The common elements of a pilates teacher and a pilates instructor
Rather than just focusing at the differences between a “pilates instructor” and a ” pilates teacher” it is also important to remember that there are many similarities, and they require:
// embodied experience of movement – if you have not done comprehensive self mastery, then you cannot understand the skills or the tasks that you are requiring of a person. This self mastery should be at least a minimum of 200-300 hours working with a recognised practitioner in personalised classes not group settings.
// comprehensively supervised teaching practice with a senior teacher, in an apprenticeship experience, for at least 200-400 hours as a junior instructor and student. Then many hours of teaching and study as a practitioner in order to become a pilates teacher.
// respect for the principle of pilates, which are broad principles that can be expanded to so many other movement modalities but are still embodied in the learning of movement within the pilates method.
// respect for movement in its role in good health and quality of life
// respect of knowledge and client expertise of their own body, which means that the approach is outside of a biomedical model. At the same time respecting practitioners who work in the bio medical model who are a complement to the work of fully trained movement practitioners.
// respect that health is the responsibility and experience of the person who commits to their practice it cannot be obtained from a pill, a cream or simply paying money.
Perhaps our industry needs to start identifying that there are different types of practitioners within it; each with different interests and skills, some are instructors and some are teachers. The different categories are linked to how and what the pilates practitioner sets the goal or focus within that class. What is most important though, is that whatever the focus, that practitioner has a base level of training, which encompasses more than a weekend course. The longer training is needed for the movement practitioner to embody the movement experience, and it is from that foundation they can develop their other skills, knowledge and abilities. The reasoning for this clarification is multiple as it can include:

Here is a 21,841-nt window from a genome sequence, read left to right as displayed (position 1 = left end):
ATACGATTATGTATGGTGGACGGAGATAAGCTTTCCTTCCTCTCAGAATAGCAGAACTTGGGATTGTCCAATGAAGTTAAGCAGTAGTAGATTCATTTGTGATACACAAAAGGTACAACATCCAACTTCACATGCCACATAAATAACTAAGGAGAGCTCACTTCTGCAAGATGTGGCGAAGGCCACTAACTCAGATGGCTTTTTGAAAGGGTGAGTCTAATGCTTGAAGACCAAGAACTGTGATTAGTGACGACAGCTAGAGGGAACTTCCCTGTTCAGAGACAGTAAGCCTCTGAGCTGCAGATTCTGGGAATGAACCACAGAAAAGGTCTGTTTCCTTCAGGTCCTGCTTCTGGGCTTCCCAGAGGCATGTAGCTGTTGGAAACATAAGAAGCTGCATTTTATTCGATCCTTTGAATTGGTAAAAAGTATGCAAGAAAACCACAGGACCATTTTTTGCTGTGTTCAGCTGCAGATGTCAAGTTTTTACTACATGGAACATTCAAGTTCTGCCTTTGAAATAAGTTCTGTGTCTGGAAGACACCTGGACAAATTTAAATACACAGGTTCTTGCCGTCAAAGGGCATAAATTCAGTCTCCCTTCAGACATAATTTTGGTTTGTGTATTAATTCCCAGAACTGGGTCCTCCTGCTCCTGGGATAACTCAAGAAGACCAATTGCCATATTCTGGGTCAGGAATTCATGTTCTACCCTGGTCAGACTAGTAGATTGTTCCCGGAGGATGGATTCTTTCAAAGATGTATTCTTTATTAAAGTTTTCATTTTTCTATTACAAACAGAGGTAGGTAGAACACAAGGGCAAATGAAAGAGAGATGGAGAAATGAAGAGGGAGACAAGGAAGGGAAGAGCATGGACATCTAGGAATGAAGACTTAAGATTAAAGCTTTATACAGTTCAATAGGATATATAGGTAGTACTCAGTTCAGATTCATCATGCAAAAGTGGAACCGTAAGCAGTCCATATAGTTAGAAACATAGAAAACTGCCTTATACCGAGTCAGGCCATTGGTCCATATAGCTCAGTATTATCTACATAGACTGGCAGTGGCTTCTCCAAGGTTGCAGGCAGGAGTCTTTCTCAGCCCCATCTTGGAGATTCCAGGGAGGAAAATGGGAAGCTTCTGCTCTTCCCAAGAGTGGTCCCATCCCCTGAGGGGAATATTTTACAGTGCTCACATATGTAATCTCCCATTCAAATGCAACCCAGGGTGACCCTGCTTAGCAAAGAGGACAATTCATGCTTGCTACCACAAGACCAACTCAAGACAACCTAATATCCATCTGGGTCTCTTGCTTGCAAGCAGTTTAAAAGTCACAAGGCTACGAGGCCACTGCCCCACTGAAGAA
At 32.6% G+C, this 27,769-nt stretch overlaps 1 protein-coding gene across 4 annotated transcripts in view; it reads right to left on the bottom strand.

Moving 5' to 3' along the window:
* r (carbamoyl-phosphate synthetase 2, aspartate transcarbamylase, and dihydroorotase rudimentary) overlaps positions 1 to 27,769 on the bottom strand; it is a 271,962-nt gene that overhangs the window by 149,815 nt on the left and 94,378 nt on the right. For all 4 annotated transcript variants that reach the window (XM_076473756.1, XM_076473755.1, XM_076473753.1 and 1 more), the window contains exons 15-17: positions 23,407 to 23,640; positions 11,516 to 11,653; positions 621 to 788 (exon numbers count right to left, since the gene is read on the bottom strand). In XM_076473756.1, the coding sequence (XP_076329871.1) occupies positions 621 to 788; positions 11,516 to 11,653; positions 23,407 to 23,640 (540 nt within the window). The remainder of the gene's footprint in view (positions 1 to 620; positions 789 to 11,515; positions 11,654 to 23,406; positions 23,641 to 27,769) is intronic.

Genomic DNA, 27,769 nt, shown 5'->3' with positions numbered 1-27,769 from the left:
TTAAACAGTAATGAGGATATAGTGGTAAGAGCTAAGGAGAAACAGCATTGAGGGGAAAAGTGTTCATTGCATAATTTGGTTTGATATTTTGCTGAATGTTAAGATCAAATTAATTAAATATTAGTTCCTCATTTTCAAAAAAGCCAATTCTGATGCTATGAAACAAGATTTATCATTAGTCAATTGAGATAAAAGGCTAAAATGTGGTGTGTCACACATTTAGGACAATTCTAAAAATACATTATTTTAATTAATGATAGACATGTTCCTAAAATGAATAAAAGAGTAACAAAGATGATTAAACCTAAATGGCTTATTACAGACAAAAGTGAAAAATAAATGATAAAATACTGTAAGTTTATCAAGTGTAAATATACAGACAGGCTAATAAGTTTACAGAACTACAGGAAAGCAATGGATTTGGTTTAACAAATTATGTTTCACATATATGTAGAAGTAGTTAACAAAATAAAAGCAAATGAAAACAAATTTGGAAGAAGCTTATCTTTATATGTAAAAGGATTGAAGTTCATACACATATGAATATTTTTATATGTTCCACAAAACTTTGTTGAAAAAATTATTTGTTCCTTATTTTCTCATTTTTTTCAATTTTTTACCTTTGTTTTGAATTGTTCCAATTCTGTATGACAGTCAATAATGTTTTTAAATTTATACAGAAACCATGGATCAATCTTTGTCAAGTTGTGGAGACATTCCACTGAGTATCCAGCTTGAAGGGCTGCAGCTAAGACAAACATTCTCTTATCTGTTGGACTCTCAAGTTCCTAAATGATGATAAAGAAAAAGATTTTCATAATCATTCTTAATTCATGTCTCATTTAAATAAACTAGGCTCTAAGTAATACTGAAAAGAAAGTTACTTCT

// clarity of roles and goals
// standards for training
// clearer career paths
// greater clarity around what is, and what is not, the scope of practice for all people wanting to use the pilates kudos.
// greater certainty for clients
// better delineation of when a person is a pilates practitioner and when a person is an Allied Health practitioner.
For an outsider looking at pilates, there are things that are difficult to understand, and as such can lean to confusion for the consumer and commodification of the name of pilates. Some concepts for clarification are detailed below.
// Does the person I am seeing have sufficient knowledge and skill to meet my goals? Whether those goals are to fit into a wedding dress or to walk better because the current walking patterns are leading to pain and problems. The problem for many clients is that they don’t know the differences between an instructor and a teacher and therefore there is a goal mismatch.